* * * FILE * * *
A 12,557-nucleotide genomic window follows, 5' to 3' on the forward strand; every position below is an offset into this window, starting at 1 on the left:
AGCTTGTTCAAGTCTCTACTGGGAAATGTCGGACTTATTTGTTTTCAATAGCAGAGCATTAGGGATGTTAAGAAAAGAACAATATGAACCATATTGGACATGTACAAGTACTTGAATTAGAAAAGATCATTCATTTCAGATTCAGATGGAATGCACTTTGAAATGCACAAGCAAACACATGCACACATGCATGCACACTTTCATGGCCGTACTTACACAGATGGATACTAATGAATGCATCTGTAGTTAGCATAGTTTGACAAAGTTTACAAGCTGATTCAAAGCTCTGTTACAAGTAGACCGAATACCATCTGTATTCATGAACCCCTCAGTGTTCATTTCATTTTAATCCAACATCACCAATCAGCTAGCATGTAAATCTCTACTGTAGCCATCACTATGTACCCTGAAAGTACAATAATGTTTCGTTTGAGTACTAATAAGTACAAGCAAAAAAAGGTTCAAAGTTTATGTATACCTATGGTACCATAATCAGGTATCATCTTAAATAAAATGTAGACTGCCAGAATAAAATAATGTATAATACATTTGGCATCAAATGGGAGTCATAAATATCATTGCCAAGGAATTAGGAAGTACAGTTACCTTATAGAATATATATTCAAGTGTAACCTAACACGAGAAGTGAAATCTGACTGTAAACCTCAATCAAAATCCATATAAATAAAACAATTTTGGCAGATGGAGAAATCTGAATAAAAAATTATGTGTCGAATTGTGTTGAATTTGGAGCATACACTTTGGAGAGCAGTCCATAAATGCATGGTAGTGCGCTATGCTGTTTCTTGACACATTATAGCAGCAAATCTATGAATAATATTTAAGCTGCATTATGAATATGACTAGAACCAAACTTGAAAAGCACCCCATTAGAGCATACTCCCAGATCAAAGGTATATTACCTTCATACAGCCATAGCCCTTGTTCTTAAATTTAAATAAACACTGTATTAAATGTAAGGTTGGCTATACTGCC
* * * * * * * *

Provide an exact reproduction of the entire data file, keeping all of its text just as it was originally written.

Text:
A 12,557-nucleotide genomic window follows, 5' to 3' on the forward strand; every position below is an offset into this window, starting at 1 on the left:
AGCTTGTTCAAGTCTCTACTGGGAAATGTCGGACTTATTTGTTTTCAATAGCAGAGCATTAGGGATGTTAAGAAAAGAACAATATGAACCATATTGGACATGTACAAGTACTTGAATTAGAAAAGATCATTCATTTCAGATTCAGATGGAATGCACTTTGAAATGCACAAGCAAACACATGCACACATGCATGCACACTTTCATGGCCGTACTTACACAGATGGATACTAATGAATGCATCTGTAGTTAGCATAGTTTGACAAAGTTTACAAGCTGATTCAAAGCTCTGTTACAAGTAGACCGAATACCATCTGTATTCATGAACCCCTCAGTGTTCATTTCATTTTAATCCAACATCACCAATCAGCTAGCATGTAAATCTCTACTGTAGCCATCACTATGTACCCTGAAAGTACAATAATGTTTCGTTTGAGTACTAATAAGTACAAGCAAAAAAAGGTTCAAAGTTTATGTATACCTATGGTACCATAATCAGGTATCATCTTAAATAAAATGTAGACTGCCAGAATAAAATAATGTATAATACATTTGGCATCAAATGGGAGTCATAAATATCATTGCCAAGGAATTAGGAAGTACAGTTACCTTATAGAATATATATTCAAGTGTAACCTAACACGAGAAGTGAAATCTGACTGTAAACCTCAATCAAAATCCATATAAATAAAACAATTTTGGCAGATGGAGAAATCTGAATAAAAAATTATGTGTCGAATTGTGTTGAATTTGGAGCATACACTTTGGAGAGCAGTCCATAAATGCATGGTAGTGCGCTATGCTGTTTCTTGACACATTATAGCAGCAAATCTATGAATAATATTTAAGCTGCATTATGAATATGACTAGAACCAAACTTGAAAAGCACCCCATTAGAGCATACTCCCAGATCAAAGGTATATTACCTTCATACAGCCATAGCCCTTGTTCTTAAATTTAAATAAACACTGTATTAAATGTAAGGTTGGCTATACTGCC